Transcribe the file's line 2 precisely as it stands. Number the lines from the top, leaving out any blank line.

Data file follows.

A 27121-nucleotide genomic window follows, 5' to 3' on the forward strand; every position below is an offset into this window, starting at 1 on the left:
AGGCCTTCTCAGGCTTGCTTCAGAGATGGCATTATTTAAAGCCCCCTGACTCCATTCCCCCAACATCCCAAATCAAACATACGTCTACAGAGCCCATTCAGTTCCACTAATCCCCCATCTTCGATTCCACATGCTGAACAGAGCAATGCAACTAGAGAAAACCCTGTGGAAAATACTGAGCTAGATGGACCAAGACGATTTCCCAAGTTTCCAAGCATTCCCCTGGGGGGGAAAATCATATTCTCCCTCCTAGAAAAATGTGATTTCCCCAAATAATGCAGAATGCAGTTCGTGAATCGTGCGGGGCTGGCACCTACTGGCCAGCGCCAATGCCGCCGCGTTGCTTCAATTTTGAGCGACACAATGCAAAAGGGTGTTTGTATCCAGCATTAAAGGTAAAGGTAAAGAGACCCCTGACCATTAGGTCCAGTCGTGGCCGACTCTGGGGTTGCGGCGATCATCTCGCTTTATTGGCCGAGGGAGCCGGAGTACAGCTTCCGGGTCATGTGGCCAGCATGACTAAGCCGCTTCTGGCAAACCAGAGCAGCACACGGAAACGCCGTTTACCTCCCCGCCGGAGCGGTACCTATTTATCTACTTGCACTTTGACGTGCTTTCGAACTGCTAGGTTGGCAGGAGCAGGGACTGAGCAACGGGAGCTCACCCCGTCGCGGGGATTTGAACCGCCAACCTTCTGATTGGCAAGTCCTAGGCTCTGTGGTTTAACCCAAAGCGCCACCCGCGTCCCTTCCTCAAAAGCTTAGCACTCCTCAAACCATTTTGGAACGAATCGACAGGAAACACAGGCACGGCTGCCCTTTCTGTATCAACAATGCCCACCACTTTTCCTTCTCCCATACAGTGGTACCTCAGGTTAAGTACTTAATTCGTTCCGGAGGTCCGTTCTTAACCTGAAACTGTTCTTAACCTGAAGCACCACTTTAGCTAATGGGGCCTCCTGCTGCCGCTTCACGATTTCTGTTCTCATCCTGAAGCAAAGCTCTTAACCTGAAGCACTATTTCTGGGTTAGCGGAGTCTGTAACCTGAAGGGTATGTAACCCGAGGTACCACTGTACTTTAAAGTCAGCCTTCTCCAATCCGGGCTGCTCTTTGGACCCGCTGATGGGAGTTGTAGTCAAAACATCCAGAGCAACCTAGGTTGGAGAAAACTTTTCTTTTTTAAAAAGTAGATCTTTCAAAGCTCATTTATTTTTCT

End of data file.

AGGCCTTCTCAGGCTTGCTTCAGAGATGGCATTATTTAAAGCCCCCTGACTCCATTCCCCCAACATCCCAAATCAAACATACGTCTACAGAGCCCATTCAGTTCCACTAATCCCCCATCTTCGATTCCACATGCTGAACAGAGCAATGCAACTAGAGAAAACCCTGTGGAAAATACTGAGCTAGATGGACCAAGACGATTTCCCAAGTTTCCAAGCATTCCCCTGGGGGGGAAAATCATATTCTCCCTCCTAGAAAAATGTGATTTCCCCAAATAATGCAGAATGCAGTTCGTGAATCGTGCGGGGCTGGCACCTACTGGCCAGCGCCAATGCCGCCGCGTTGCTTCAATTTTGAGCGACACAATGCAAAAGGGTGTTTGTATCCAGCATTAAAGGTAAAGGTAAAGAGACCCCTGACCATTAGGTCCAGTCGTGGCCGACTCTGGGGTTGCGGCGATCATCTCGCTTTATTGGCCGAGGGAGCCGGAGTACAGCTTCCGGGTCATGTGGCCAGCATGACTAAGCCGCTTCTGGCAAACCAGAGCAGCACACGGAAACGCCGTTTACCTCCCCGCCGGAGCGGTACCTATTTATCTACTTGCACTTTGACGTGCTTTCGAACTGCTAGGTTGGCAGGAGCAGGGACTGAGCAACGGGAGCTCACCCCGTCGCGGGGATTTGAACCGCCAACCTTCTGATTGGCAAGTCCTAGGCTCTGTGGTTTAACCCAAAGCGCCACCCGCGTCCCTTCCTCAAAAGCTTAGCACTCCTCAAACCATTTTGGAACGAATCGACAGGAAACACAGGCACGGCTGCCCTTTCTGTATCAACAATGCCCACCACTTTTCCTTCTCCCATACAGTGGTACCTCAGGTTAAGTACTTAATTCGTTCCGGAGGTCCGTTCTTAACCTGAAACTGTTCTTAACCTGAAGCACCACTTTAGCTAATGGGGCCTCCTGCTGCCGCTTCACGATTTCTGTTCTCATCCTGAAGCAAAGCTCTTAACCTGAAGCACTATTTCTGGGTTAGCGGAGTCTGTAACCTGAAGGGTATGTAACCCGAGGTACCACTGTACTTTAAAGTCAGCCTTCTCCAATCCGGGCTGCTCTTTGGACCCGCTGATGGGAGTTGTAGTCAAAACATCCAGAGCAACCTAGGTTGGAGAAAACTTTTCTTTTTTAAAAAGTAGATCTTTCAAAGCTCATTTATTTTTCT